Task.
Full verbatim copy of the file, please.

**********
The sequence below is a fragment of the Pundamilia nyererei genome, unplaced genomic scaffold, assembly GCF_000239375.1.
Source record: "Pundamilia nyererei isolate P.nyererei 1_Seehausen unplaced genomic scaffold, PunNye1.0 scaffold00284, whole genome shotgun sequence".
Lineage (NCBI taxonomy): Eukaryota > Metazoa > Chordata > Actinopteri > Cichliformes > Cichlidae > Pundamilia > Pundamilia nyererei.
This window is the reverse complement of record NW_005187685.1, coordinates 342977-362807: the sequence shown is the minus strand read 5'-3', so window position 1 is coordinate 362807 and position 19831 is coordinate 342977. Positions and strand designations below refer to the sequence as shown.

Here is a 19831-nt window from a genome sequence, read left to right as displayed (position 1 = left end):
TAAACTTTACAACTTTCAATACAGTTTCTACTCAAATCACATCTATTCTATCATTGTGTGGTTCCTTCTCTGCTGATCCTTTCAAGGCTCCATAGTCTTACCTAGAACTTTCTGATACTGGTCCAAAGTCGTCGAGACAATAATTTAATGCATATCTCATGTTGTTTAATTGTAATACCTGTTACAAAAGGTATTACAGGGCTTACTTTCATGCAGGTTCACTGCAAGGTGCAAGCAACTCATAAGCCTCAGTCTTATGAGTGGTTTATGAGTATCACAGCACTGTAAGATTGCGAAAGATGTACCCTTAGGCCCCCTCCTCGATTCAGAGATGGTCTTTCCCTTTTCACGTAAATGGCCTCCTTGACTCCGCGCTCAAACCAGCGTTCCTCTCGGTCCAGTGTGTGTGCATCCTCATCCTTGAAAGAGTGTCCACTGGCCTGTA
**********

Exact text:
The sequence below is a fragment of the Pundamilia nyererei genome, unplaced genomic scaffold, assembly GCF_000239375.1.
Source record: "Pundamilia nyererei isolate P.nyererei 1_Seehausen unplaced genomic scaffold, PunNye1.0 scaffold00284, whole genome shotgun sequence".
Lineage (NCBI taxonomy): Eukaryota > Metazoa > Chordata > Actinopteri > Cichliformes > Cichlidae > Pundamilia > Pundamilia nyererei.
This window is the reverse complement of record NW_005187685.1, coordinates 342977-362807: the sequence shown is the minus strand read 5'-3', so window position 1 is coordinate 362807 and position 19831 is coordinate 342977. Positions and strand designations below refer to the sequence as shown.

Here is a 19831-nt window from a genome sequence, read left to right as displayed (position 1 = left end):
TAAACTTTACAACTTTCAATACAGTTTCTACTCAAATCACATCTATTCTATCATTGTGTGGTTCCTTCTCTGCTGATCCTTTCAAGGCTCCATAGTCTTACCTAGAACTTTCTGATACTGGTCCAAAGTCGTCGAGACAATAATTTAATGCATATCTCATGTTGTTTAATTGTAATACCTGTTACAAAAGGTATTACAGGGCTTACTTTCATGCAGGTTCACTGCAAGGTGCAAGCAACTCATAAGCCTCAGTCTTATGAGTGGTTTATGAGTATCACAGCACTGTAAGATTGCGAAAGATGTACCCTTAGGCCCCCTCCTCGATTCAGAGATGGTCTTTCCCTTTTCACGTAAATGGCCTCCTTGACTCCGCGCTCAAACCAGCGTTCCTCTCGGTCCAGTGTGTGTGCATCCTCATCCTTGAAAGAGTGTCCACTGGCCTGTA